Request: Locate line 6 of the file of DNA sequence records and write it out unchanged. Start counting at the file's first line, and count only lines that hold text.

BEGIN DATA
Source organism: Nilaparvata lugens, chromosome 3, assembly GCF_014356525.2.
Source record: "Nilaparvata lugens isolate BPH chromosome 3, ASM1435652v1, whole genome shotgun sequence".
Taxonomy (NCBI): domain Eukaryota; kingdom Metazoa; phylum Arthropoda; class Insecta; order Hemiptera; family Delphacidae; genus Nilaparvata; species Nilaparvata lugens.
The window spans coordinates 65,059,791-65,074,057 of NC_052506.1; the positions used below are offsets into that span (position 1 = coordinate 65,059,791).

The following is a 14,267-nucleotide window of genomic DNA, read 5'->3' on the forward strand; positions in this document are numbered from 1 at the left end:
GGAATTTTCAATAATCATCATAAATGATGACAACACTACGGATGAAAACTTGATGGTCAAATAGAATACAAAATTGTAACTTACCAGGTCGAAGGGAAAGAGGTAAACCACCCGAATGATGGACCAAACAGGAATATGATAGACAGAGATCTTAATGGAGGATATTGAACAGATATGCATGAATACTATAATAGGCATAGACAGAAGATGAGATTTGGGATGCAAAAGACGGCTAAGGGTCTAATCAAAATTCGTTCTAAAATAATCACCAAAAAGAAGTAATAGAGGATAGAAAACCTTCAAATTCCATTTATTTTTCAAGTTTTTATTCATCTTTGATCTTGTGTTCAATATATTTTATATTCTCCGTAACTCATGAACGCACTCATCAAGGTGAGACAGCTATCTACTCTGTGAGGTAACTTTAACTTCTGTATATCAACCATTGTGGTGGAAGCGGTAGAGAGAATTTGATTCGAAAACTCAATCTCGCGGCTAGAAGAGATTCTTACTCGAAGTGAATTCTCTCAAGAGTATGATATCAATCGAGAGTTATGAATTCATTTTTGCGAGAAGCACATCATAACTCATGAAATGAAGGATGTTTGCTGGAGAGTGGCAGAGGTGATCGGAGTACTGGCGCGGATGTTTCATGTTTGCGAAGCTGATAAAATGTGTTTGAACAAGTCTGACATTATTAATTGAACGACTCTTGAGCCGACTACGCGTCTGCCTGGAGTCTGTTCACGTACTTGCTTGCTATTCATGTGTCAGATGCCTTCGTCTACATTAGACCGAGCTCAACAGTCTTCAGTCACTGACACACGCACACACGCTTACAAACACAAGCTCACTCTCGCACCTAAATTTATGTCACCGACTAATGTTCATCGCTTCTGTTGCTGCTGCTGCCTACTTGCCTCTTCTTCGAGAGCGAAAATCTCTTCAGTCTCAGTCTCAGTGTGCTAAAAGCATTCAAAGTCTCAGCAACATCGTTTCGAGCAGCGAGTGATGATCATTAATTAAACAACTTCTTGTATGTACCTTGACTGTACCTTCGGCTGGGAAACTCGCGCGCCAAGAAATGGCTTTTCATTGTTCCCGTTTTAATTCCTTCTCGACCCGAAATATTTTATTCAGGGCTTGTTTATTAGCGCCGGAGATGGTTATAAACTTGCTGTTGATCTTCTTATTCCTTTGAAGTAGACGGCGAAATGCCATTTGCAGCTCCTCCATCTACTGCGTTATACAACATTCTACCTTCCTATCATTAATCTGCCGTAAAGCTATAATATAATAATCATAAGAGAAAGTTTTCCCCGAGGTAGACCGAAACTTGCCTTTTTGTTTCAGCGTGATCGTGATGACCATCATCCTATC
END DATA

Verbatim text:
GGAATTTTCAATAATCATCATAAATGATGACAACACTACGGATGAAAACTTGATGGTCAAATAGAATACAAAATTGTAACTTACCAGGTCGAAGGGAAAGAGGTAAACCACCCGAATGATGGACCAAACAGGAATATGATAGACAGAGATCTTAATGGAGGATATTGAACAGATATGCATGAATACTATAATAGGCATAGACAGAAGATGAGATTTGGGATGCAAAAGACGGCTAAGGGTCTAATCAAAATTCGTTCTAAAATAATCACCAAAAAGAAGTAATAGAGGATAGAAAACCTTCAAATTCCATTTATTTTTCAAGTTTTTATTCATCTTTGATCTTGTGTTCAATATATTTTATATTCTCCGTAACTCATGAACGCACTCATCAAGGTGAGACAGCTATCTACTCTGTGAGGTAACTTTAACTTCTGTATATCAACCATTGTGGTGGAAGCGGTAGAGAGAATTTGATTCGAAAACTCAATCTCGCGGCTAGAAGAGATTCTTACTCGAAGTGAATTCTCTCAAGAGTATGATATCAATCGAGAGTTATGAATTCATTTTTGCGAGAAGCACATCATAACTCATGAAATGAAGGATGTTTGCTGGAGAGTGGCAGAGGTGATCGGAGTACTGGCGCGGATGTTTCATGTTTGCGAAGCTGATAAAATGTGTTTGAACAAGTCTGACATTATTAATTGAACGACTCTTGAGCCGACTACGCGTCTGCCTGGAGTCTGTTCACGTACTTGCTTGCTATTCATGTGTCAGATGCCTTCGTCTACATTAGACCGAGCTCAACAGTCTTCAGTCACTGACACACGCACACACGCTTACAAACACAAGCTCACTCTCGCACCTAAATTTATGTCACCGACTAATGTTCATCGCTTCTGTTGCTGCTGCTGCCTACTTGCCTCTTCTTCGAGAGCGAAAATCTCTTCAGTCTCAGTCTCAGTGTGCTAAAAGCATTCAAAGTCTCAGCAACATCGTTTCGAGCAGCGAGTGATGATCATTAATTAAACAACTTCTTGTATGTACCTTGACTGTACCTTCGGCTGGGAAACTCGCGCGCCAAGAAATGGCTTTTCATTGTTCCCGTTTTAATTCCTTCTCGACCCGAAATATTTTATTCAGGGCTTGTTTATTAGCGCCGGAGATGGTTATAAACTTGCTGTTGATCTTCTTATTCCTTTGAAGTAGACGGCGAAATGCCATTTGCAGCTCCTCCATCTACTGCGTTATACAACATTCTACCTTCCTATCATTAATCTGCCGTAAAGCTATAATATAATAATCATAAGAGAAAGTTTTCCCCGAGGTAGACCGAAACTTGCCTTTTTGTTTCAGCGTGATCGTGATGACCATCATCCTATC